Prosecutors say Andrew Ibrahim was planning to attack a shopping centre
A student accused of terror offences has told a court he made explosives and "suicide vests" because it was "fun".
Andrew Ibrahim, also known as Isa, told Winchester Crown Court he was trying to "occupy time" while he struggled to beat an addiction to drugs.
He said he was "planning to set off an explosion but not hurt people".
Mr Ibrahim, 20, from Bristol, denies making explosives with intent and preparing terrorist acts in April 2008, but admits making an explosive.
The court heard earlier from a friend of Mr Ibrahim who said he was a heroin and crack cocaine addict who sold drugs.
Giving evidence on Thursday, Mr Ibrahim said he made three prototype suicide vests for a video he planned to post on the internet.
"I had been off drugs for a while and I was finding it harder and harder," he said.
"I thought it [making a suicide vest] would occupy my time, the same reasons I made explosives.
"I wanted it to look good because I was going to film it like I did with the explosives and put it on YouTube."
Mr Ibrahim told the court he had planned to fill the final version of the vest with ball bearings and real or artificial explosives.
When asked why he wanted to post the footage on YouTube, he said: "It would be fun, people put their own comments on it, see what they think about it.
"It would bring fun, excitement and I could show people the video."
Prosecutors say Mr Ibrahim planned to carry out a terrorist attack at the Broadmead shopping centre in Bristol.
But the defendant denied this and said he had told a female friend his real intentions.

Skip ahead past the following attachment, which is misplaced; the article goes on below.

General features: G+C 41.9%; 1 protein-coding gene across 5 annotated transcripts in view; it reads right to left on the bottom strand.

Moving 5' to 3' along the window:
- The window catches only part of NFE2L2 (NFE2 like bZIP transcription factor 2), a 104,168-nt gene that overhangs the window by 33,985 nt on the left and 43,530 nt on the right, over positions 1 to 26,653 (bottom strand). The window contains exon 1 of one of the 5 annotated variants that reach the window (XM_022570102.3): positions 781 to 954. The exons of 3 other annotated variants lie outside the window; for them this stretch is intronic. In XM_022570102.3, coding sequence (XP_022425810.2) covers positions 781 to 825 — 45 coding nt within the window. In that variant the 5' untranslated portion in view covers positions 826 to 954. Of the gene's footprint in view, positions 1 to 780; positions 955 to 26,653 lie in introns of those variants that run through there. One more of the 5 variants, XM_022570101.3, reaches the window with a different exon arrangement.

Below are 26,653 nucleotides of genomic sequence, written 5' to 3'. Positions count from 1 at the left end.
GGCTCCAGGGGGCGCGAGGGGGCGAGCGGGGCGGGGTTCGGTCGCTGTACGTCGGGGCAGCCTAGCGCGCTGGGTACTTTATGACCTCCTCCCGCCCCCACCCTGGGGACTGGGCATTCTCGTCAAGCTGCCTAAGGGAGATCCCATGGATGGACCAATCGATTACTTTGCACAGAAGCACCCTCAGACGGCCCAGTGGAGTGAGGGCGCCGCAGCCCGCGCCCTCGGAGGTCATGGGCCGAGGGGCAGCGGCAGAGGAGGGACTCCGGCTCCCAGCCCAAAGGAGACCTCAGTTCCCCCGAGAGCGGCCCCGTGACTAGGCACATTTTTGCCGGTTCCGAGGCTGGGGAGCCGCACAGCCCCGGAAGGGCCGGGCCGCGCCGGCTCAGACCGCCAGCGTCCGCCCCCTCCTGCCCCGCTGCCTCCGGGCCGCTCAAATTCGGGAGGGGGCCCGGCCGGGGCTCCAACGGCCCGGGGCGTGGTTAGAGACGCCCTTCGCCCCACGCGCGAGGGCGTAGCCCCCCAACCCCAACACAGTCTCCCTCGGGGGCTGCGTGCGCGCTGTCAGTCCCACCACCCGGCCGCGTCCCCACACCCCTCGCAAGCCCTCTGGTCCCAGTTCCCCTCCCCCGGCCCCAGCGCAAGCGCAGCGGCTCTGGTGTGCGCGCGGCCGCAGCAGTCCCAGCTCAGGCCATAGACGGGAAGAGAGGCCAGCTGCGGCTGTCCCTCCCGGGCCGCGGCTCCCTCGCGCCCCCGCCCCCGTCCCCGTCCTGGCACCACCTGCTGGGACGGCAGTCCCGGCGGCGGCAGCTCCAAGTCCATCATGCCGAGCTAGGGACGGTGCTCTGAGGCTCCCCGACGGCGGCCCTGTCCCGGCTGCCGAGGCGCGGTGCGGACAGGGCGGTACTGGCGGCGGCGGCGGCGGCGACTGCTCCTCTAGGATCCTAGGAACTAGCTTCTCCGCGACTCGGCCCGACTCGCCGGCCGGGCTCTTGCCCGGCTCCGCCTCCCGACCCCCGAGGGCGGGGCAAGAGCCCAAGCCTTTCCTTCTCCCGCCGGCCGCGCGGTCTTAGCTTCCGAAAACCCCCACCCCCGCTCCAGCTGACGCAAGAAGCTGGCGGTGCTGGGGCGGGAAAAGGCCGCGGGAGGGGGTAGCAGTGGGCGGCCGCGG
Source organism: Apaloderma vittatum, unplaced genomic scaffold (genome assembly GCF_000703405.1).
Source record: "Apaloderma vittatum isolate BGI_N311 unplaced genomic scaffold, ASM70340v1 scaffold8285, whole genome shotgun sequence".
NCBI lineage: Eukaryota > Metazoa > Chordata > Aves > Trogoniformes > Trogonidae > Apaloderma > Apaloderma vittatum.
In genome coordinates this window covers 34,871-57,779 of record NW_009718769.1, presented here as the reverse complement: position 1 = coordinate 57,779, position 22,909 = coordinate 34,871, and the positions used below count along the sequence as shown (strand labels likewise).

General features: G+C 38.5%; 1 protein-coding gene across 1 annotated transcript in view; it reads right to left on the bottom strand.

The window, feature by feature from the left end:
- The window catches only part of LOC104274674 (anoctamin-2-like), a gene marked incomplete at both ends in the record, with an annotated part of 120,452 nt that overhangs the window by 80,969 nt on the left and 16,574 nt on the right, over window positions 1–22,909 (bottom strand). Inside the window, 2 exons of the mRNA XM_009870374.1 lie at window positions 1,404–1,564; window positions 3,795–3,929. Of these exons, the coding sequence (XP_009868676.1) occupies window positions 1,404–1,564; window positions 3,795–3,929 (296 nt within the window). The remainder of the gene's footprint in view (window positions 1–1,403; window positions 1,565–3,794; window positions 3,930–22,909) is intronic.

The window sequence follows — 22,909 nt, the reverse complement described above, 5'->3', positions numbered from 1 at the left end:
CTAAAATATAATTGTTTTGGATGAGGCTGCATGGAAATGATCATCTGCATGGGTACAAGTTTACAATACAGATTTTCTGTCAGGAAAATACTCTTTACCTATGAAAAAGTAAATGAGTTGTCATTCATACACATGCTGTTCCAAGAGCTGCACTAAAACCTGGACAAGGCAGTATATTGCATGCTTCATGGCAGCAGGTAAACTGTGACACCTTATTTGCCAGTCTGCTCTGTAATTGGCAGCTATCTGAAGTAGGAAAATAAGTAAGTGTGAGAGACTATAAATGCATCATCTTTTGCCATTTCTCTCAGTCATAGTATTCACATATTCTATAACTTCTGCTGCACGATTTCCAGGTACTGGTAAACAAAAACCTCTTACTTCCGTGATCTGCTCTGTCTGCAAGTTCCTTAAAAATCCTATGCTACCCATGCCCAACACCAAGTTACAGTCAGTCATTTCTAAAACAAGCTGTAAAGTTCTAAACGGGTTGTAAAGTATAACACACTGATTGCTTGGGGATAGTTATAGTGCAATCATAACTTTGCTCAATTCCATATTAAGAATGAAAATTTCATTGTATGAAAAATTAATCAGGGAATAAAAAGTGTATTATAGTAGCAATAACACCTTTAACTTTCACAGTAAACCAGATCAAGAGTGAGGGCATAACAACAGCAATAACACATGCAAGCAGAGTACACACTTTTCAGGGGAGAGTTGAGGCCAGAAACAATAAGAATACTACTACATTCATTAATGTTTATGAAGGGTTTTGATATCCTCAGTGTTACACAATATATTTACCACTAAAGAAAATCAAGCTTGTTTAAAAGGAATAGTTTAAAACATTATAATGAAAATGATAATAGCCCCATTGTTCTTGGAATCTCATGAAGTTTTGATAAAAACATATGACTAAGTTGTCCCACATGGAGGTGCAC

"I told her I was planning to set off an explosion but not hurt people. I thought she might be a bit impressed by it, I guess," he said.
The court has heard that when Mr Ibrahim was arrested at his home police found a quantity of home-made high explosives and an electrical circuit capable of detonating them.
Officers also discovered a suicide vest, the jury has heard.
Andrew Ibrahim converted to Islam and changed his name to Isa
Prosecutors say the defendant became increasingly radicalised after converting to Islam, developing a "mindset of martyrdom" and changing his name to Isa.
He also researched fundamentalism on the internet and searched online for techniques to manufacture explosives from household products, they claim.
Mr Ibrahim said on Thursday: "I wanted to have more than one different kind of explosive to compare them, to do different tests on them."
He also said he wanted to experiment with rockets too, as a way to "launch" his home-made explosives.
"I looked at [rocket] kits but they were quite expensive, about £30, so I got the idea of making it myself."
The trial continues.